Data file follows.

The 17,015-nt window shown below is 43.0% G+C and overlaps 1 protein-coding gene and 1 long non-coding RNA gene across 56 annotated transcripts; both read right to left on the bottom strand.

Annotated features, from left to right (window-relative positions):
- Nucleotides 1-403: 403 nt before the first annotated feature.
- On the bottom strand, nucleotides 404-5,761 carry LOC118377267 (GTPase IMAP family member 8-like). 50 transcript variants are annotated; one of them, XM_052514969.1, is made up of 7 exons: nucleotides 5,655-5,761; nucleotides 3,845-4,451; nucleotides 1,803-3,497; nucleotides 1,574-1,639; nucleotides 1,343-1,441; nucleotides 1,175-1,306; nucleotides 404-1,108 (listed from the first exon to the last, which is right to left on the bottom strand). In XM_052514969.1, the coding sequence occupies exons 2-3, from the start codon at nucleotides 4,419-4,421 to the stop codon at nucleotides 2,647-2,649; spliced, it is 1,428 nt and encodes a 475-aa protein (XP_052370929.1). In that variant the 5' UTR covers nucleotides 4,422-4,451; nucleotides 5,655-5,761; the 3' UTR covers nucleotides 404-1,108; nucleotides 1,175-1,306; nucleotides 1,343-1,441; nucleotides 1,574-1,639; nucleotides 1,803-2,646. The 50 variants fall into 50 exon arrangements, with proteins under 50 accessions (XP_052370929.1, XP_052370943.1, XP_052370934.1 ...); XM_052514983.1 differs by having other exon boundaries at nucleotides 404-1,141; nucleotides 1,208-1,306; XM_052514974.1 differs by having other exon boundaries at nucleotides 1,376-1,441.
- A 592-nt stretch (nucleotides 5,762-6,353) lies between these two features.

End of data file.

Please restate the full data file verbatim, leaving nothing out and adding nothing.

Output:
The 17,015-nt window shown below is 43.0% G+C and overlaps 1 protein-coding gene and 1 long non-coding RNA gene across 56 annotated transcripts; both read right to left on the bottom strand.

Annotated features, from left to right (window-relative positions):
- Nucleotides 1-403: 403 nt before the first annotated feature.
- On the bottom strand, nucleotides 404-5,761 carry LOC118377267 (GTPase IMAP family member 8-like). 50 transcript variants are annotated; one of them, XM_052514969.1, is made up of 7 exons: nucleotides 5,655-5,761; nucleotides 3,845-4,451; nucleotides 1,803-3,497; nucleotides 1,574-1,639; nucleotides 1,343-1,441; nucleotides 1,175-1,306; nucleotides 404-1,108 (listed from the first exon to the last, which is right to left on the bottom strand). In XM_052514969.1, the coding sequence occupies exons 2-3, from the start codon at nucleotides 4,419-4,421 to the stop codon at nucleotides 2,647-2,649; spliced, it is 1,428 nt and encodes a 475-aa protein (XP_052370929.1). In that variant the 5' UTR covers nucleotides 4,422-4,451; nucleotides 5,655-5,761; the 3' UTR covers nucleotides 404-1,108; nucleotides 1,175-1,306; nucleotides 1,343-1,441; nucleotides 1,574-1,639; nucleotides 1,803-2,646. The 50 variants fall into 50 exon arrangements, with proteins under 50 accessions (XP_052370929.1, XP_052370943.1, XP_052370934.1 ...); XM_052514983.1 differs by having other exon boundaries at nucleotides 404-1,141; nucleotides 1,208-1,306; XM_052514974.1 differs by having other exon boundaries at nucleotides 1,376-1,441.
- A 592-nt stretch (nucleotides 5,762-6,353) lies between these two features.